Some aspects of the search for jobs and assignments never change. Back in the 1970s, Richard Nelson Bolles published his breakthrough guide "What Color Is Your Parachute?" In it he explained that sending out unsolicited resumes, that is knocking on doors, is one of the most effective tactics to get work. In his recent book "Job-Hunting Online," he, along with co-author Mark Emery Bolles, says the same thing. These two experts attribute a 47% success rate to that approach.
There are a number of reasons for the effectiveness. To begin with, you are not competing with all the others chasing work. It's just your letter in front of the manager with decision-making power. When I recently answered an ad for a freelance ghostwriter, my application was one among 300. I got the assignment. The downside was that since the professional who had placed the ad received so many responses she tried to low-ball it. Had I simply contacted her blind, demonstrating an interest in her thinking and my passion to ghostwrite for her, the course of the relationship might have been different.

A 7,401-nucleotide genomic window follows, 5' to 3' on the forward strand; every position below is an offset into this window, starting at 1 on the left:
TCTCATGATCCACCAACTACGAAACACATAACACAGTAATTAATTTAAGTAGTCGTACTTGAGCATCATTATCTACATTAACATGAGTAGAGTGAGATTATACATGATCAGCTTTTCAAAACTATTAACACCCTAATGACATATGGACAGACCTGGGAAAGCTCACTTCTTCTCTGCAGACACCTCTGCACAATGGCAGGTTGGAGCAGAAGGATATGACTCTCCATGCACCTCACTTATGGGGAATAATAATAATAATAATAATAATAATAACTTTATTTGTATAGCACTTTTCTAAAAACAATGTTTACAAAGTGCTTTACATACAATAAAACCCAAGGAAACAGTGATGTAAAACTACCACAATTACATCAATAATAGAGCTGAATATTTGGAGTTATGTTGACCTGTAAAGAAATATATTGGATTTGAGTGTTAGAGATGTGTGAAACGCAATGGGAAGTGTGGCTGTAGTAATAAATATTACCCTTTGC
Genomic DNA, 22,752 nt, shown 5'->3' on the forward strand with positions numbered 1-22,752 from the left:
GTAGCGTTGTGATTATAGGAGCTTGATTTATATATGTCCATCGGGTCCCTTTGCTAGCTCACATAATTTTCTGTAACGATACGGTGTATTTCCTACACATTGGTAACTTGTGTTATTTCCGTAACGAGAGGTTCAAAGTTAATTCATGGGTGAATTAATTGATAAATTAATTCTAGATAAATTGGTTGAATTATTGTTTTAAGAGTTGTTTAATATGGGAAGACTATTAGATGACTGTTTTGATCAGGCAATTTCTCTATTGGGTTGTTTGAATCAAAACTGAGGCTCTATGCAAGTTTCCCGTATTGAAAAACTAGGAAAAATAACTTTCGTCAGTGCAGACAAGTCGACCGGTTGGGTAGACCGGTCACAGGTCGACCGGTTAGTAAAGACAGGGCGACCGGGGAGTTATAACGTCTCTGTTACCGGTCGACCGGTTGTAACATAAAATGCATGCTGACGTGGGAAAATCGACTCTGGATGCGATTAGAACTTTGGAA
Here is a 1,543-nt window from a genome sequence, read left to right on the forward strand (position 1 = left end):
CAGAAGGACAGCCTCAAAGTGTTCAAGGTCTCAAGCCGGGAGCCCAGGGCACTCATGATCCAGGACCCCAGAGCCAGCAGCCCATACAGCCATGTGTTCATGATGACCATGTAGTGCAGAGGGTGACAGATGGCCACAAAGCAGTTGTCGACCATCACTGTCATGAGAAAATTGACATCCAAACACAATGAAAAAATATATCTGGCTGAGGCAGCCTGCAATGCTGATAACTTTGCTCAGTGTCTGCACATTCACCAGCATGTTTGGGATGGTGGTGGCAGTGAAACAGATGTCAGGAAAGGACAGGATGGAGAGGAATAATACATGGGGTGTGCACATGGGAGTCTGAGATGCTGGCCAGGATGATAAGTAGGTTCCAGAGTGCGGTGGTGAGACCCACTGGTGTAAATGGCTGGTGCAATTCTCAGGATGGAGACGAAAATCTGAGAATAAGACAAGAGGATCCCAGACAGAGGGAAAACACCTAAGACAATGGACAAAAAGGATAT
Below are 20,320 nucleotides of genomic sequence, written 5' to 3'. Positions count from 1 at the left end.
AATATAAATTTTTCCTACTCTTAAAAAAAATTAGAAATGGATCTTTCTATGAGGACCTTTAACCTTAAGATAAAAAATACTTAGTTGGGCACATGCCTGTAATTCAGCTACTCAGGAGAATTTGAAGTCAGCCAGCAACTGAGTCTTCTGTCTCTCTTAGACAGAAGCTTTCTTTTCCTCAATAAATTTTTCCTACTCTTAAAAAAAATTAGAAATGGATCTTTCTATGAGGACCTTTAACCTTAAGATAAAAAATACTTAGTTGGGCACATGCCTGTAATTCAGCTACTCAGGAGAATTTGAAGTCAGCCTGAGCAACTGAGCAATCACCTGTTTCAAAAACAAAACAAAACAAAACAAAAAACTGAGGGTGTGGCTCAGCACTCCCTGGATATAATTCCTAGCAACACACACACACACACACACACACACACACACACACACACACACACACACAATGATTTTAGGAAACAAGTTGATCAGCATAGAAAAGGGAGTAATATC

Another reason why unsolicited resume succeed is that they show initiative. You didn't wait around for a help-wanted to appear. You went after what you wanted. Also you took the effort to research to get the right name to contact. You might have done that through LinkedIn, the organization's website, networking, or calling and asking.
And, third, because you know about the organization you are approaching - versus a blind ad - you can open your letter from a position of strength. You state a positive about the organization which demonstrates you have been digging. In addition, you tailor the tone, word choice, and examples used to that specific culture. Your unsolicited resume to Google will be different from the one you send to IBM.
Back in the late 1970, I landed my first corporate job in executive communications at Chevron (then Gulf Oil) by following Bolles' advice. That more than doubled the compensation I was receiving at the University of Pittsburgh. A few months ago I tried that tactic again and landed a retainer assignment for ghostwriting and editing.
Answering ads, participating in communities on LinkedIn, blogging, publishing articles in brandname media, and doing favors for well-connected people all still need to be done. However, a well-put together letter emailed to a real name at an organization we know a lot about and show that can produce amazing outcomes more quickly than all the other methods combined.